..
يقول جورج طرابيشي المترجم ،أن السؤال الذي يجيب عليه فرويد هو ""لماذا لا يحظى الإنسان بالسعادة التي ينشدها مهما قارب أن يكون الها؟"" ،يمكن القول بأن الإجابة على مدار الكتاب هي "لإن الإنسا...more
Omneya
A tedious read, Freud's essay is mundane at worst, general knowledge at best.
Freud had this tendency to make pretty obvious and minor premises and then jump to big and somehow unrelated conclusions depending on said premises.

It's already known that Freud and his disciples were treading a deserted land which is psychoanalysis in their times, which calls for far more caution and far more-in this case, very welcomed-pedantry.

Nevertheless Freud writes with uncalled for confidence, mixing facts with...more
matt

I've got nothing against Freud, really, but whatever it was I was looking to find I didn't find it here.

It may have been a bad translation but the prose was leaden, uninteresting and seemed way to weighed-down with self-importance and near-myopic pedantry.

I read it because of course its a seminal classic and one of his central texts but was mildly disappointed to see that there wasn't all that much "there" there.

I've always been intrigued by Freud and I would like to get some of the finer points...more
Michael
Aug 05, 2010 Michael rated it 3 of 5 stars  ·  review of another edition Recommends it for: Intellectual Historians, Psychology students, Freudians
Recommended to Michael by: Richard Beyler
This is one of those "seminal" books that shows you why so much of Western thought is totally screwed up. The premises and logic of Freud's argument are utter nonsense from beginning to end, yet he somehow taps into a vein of unconscious imagery within the contemporary Zeitgeist that still resonates 80 years later. Certainly, for anyone studying the early 20th century, the ideas in here will seem eerily familiar; Freud isn't so much creating a new argument here as speaking aloud what was in ever...more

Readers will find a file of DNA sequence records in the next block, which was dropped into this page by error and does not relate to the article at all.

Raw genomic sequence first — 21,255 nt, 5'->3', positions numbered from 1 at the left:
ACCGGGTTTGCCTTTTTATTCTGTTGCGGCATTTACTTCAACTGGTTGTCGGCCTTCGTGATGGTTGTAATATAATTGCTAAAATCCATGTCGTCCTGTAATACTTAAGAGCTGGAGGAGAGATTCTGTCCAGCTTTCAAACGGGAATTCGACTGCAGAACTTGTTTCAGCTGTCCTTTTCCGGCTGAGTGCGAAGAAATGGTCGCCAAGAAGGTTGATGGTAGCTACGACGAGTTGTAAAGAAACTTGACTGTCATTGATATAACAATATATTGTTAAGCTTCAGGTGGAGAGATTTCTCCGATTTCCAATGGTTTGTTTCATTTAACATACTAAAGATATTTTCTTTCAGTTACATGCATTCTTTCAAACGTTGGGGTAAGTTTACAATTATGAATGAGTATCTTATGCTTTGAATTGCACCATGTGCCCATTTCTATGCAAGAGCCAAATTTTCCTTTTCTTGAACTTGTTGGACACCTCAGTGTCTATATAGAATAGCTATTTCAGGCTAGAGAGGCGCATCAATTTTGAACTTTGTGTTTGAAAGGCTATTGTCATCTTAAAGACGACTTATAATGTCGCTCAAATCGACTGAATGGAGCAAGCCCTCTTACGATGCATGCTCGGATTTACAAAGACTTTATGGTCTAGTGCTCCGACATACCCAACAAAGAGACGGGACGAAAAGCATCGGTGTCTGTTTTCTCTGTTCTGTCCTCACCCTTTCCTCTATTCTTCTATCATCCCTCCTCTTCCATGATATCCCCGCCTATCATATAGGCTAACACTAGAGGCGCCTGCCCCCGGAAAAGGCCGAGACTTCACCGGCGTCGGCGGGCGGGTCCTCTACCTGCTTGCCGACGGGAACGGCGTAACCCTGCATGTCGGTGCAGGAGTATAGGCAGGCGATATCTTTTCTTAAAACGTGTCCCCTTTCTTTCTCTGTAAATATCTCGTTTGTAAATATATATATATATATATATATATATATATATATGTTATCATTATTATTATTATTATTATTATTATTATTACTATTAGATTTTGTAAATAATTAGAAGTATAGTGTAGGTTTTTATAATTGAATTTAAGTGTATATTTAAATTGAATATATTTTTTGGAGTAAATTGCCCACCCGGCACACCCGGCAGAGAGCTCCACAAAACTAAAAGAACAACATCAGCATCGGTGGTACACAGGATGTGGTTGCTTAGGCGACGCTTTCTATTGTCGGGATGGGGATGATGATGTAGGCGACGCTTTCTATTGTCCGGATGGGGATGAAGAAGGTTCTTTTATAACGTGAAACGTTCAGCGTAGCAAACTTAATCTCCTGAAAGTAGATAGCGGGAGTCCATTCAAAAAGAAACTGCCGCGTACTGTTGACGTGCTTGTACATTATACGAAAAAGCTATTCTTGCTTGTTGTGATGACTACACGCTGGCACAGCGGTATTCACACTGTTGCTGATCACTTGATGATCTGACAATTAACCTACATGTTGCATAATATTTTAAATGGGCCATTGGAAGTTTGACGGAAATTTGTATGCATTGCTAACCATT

Bruce
I was interested in reading this short work at this time because Freud herein addresses, inter alia, the creation of art as sublimation of libido in society. In this text Freud addresses several issues and introduces or expands on concepts that he introduced elsewhere, and it is interesting to see the evolution of his own thinking. Among other things he discusses ego differentiation and the development of religion as a means of addressing the fear that the superior power of fate brings, but that...more
Christian Clarke
This book explains why the average man--someone like you--is always pissed off, as if there is a cauldron of anger boiling just beneath his--and your--clothes. This book explains why you will be standing behind that douche bag in the checkout lane at the grocery store and suddenly feel the urge to lunge at him and with your bare hands tear the larynx out of this throat, but don't. Instead you grit your teeth and check your smartphone for NFL score updates and then later, in your Prius, you shudd...more